With these four goals in mind, here are five ways on how you can treat baby eczema at the comforts of your home.
- Give baby a warm bath, and immediately apply moisturizer after.
Regularly give your baby a warm bath. Remember to always keep the bathing short. A good 5 to ten minutes is more than enough. Also, remember to use lukewarm water. The use of hot water may worsen the skin condition of your baby. Gently pat dry your baby’s skin, Avoid scrubbing or rubbing as it will cause harm to the skin.
Right after bathing, immediately apply moisturizer on your baby’s skin. Ideally, you apply it within 3 to 5 minutes after the baby’s bath.
By the way, when bathing your baby, make sure to use mild, hypoallergenic, and fragrance-free body soap. Also, although it is advisable to bath your baby regularly, you also have to keep in mind that every child is different. So, you better pay attention to how your baby’s skin responds to the frequency of the bath. If you think too much bathing makes your baby’s skin dryer or something like that, then, at most thrice a week is okay.
- Use an ointment on your baby’s skin.
Studies show that using skin ointments are better than using lighter moisturizing creams. But then again, it is a case-to-case basis. It still depends on how your baby’s skin reacts to the ointment or cream.
Skin ointments are said to be more effective in treating eczema because they help keep more moisture in the skin.
When choosing an ointment, opt for the ones with the most natural formula. Avoid ointments that contain scents and preservatives as it may cause irritation on your baby. While there are so many over-the-counter ointments in the market today, according to studies, prescription ointments and creams are still far more effective compared to the ones available OTC.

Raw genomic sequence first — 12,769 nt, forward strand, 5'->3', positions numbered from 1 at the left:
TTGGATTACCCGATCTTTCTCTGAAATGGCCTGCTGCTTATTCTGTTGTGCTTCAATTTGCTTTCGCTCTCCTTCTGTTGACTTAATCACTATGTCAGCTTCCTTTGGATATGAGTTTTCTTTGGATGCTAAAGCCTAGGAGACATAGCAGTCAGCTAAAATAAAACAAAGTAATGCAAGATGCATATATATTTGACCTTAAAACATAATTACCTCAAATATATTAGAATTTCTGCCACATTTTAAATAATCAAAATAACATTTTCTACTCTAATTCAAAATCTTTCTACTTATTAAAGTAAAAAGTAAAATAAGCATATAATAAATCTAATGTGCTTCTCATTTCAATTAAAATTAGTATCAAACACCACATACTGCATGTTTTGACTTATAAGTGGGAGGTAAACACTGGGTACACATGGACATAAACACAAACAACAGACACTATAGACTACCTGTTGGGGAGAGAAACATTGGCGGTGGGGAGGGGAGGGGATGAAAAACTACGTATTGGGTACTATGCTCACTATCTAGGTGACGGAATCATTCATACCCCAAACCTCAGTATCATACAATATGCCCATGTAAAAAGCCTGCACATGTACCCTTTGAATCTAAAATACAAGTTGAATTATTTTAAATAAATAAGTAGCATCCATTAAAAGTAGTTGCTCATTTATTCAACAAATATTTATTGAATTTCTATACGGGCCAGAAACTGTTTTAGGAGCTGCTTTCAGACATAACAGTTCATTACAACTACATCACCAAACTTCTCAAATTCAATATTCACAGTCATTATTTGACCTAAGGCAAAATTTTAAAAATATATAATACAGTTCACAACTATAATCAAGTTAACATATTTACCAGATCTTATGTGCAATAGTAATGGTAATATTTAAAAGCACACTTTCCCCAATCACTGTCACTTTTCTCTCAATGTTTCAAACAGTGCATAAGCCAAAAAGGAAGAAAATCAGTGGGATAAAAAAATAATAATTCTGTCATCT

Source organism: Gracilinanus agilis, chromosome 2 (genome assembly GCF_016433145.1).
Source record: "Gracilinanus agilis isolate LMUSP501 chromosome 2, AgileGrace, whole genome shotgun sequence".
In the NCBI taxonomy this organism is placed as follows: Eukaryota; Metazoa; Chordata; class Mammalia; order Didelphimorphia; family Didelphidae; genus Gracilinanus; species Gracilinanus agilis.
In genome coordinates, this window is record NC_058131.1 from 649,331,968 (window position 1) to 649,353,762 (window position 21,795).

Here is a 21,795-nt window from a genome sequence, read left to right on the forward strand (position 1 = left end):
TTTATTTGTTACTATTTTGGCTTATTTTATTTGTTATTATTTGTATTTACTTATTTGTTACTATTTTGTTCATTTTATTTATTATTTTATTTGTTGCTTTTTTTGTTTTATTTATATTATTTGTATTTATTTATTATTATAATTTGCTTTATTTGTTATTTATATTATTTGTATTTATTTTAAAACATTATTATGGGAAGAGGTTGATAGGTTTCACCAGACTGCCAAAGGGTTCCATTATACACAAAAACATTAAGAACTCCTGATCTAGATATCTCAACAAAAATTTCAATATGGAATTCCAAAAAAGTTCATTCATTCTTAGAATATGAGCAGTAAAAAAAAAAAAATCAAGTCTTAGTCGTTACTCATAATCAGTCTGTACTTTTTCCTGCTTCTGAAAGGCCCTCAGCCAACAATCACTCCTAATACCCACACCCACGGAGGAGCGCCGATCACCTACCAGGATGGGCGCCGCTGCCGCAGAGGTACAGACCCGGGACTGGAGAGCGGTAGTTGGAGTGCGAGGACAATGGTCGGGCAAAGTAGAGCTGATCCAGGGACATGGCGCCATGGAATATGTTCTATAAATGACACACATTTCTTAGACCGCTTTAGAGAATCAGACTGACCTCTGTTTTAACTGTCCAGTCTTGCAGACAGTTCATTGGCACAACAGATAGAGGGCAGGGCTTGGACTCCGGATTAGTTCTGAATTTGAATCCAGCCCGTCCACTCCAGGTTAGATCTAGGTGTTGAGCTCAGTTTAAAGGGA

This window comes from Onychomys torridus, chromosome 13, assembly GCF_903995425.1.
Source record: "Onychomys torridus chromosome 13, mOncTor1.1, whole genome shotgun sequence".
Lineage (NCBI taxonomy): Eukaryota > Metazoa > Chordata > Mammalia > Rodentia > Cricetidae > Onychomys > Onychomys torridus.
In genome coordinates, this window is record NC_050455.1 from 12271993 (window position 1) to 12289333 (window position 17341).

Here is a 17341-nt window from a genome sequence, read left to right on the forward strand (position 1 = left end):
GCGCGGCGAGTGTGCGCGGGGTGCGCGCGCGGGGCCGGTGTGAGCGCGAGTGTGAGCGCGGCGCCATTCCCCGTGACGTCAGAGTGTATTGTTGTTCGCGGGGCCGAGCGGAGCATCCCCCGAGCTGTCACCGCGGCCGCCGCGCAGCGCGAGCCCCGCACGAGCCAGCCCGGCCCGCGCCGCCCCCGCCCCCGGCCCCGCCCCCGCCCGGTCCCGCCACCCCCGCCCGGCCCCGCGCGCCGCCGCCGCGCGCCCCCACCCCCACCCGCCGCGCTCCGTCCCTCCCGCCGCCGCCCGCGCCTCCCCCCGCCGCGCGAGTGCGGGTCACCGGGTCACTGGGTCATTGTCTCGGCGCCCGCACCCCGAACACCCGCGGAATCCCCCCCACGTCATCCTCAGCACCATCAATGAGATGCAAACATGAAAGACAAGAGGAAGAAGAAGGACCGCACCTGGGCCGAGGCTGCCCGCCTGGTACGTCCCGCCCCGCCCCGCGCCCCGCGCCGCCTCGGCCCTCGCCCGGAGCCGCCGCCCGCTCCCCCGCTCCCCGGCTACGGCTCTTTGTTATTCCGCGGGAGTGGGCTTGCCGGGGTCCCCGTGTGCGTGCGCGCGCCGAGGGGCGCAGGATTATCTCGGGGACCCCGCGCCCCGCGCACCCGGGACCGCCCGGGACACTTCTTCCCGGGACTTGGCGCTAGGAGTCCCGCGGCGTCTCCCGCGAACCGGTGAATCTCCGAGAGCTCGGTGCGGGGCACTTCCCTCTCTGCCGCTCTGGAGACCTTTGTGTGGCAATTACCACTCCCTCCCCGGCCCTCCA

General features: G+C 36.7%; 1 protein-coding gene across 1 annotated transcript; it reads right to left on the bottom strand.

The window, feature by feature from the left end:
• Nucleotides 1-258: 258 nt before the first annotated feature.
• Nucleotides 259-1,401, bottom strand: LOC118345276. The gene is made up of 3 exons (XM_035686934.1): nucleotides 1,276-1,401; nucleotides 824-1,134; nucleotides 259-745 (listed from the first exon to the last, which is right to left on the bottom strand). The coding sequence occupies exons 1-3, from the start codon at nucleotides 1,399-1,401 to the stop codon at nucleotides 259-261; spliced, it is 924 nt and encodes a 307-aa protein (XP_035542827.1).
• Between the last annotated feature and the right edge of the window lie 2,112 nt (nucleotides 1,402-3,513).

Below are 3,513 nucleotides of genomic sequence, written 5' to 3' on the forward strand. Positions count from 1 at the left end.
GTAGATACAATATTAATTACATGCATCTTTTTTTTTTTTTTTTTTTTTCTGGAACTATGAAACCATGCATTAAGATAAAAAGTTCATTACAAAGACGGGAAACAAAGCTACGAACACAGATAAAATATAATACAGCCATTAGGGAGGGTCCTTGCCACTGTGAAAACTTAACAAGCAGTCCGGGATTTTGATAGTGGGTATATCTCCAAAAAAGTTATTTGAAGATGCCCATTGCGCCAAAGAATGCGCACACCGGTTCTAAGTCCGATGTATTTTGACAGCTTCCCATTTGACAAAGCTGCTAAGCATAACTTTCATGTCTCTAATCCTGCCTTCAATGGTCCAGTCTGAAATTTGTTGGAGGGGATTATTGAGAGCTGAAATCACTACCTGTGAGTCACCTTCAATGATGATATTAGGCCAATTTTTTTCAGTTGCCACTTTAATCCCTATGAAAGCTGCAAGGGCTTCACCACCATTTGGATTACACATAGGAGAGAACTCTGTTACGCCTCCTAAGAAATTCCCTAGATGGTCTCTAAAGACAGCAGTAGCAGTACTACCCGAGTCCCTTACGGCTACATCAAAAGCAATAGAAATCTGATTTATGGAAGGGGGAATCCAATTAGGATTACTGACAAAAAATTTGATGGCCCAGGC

- Identify what triggers your baby’s eczema.
The best way to help prevent and treat baby eczema flares is to keep away from possible triggers, all the more the ones that are identified as triggers.
Check the products you use for yourself and your baby. Yes, including you, especially if you are always near your baby or you are always close to your baby. Whatever you use, may also irritate your baby’s skin. Check also the home products you use as they may also trigger eczema flares.
If you are breastfeeding your baby, or if your baby is already eating solids, check the food you eat as they may be the culprit of your baby’s eczema flare. You may check the list we provided earlier for possible eczema triggers.
- Apply a wet dressing
This is particularly advised to when your baby is experiencing severe eczema flare. However, you have to consult with your pediatrician first before applying a wet dressing or also known as wet wrap therapy, because, at times, this is used along with a prescription steroid cream under very close medical supervision.
The wrap is used to ensure that the tropical treatments keep moist and be better absorbed into your baby’s skin.
To give you an idea, here’s the process of applying wet dressing:
- Give your baby a quick warm bath, and gently pat dry the skin.
- Immediately apply a cream or moisturizer.
- Wet the gauze or cotton clothing using clean and warm water, and then apply it to the affected area of the skin.
- Cover the wet layer using another layer of dry clothing.
- Leave the dressing for about three to eight hours.
A wet dressing may be applied for 24 to 72 hours or overnight for a maximum of one week. But then again, as we said earlier, make sure to consult and discuss it with your pediatrician first.
- Take oral antihistamines.
This is probably one of the last resorts. You know, when you have done everything already, yet the itch continues and is causing too much discomfort on your baby already.
Prescribing oral antihistamine helps reduce itchiness. While there are non-drowsy antihistamines, please note that they don’t help with the itch. What is effected are the drowsy ones like diphenhydramine (Benadryl) and other older antihistamines. That said, do not be surprised if your baby falls asleep after taking the medication.
But as we said, giving this type of medication is generally the last resort among doctors. That said, do not dare give an antihistamine to your child without your doctor’s recommendation because ideally, this medication should not be given to children under 2 years of age.
Before we end, remember to always be mindful of your baby. The moment he or she becomes not on his or her usual self, take is like a clue that something is wrong. Now, if you suspect that your baby has baby eczema bumps, do not hesitate to immediately see your doctor.
As with regards to managing baby eczema, it all depends on us, parents. But here’s a sure thing, with the proper guidance of your child’s pediatrician, you will surely be able to do things right.
Good luck, and may your baby stays healthy and happy.